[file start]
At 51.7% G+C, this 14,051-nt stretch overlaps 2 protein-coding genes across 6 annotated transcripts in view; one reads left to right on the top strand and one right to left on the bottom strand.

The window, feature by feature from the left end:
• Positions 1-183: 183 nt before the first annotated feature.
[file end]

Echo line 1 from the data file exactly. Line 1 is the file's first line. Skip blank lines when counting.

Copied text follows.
At 51.7% G+C, this 14,051-nt stretch overlaps 2 protein-coding genes across 6 annotated transcripts in view; one reads left to right on the top strand and one right to left on the bottom strand.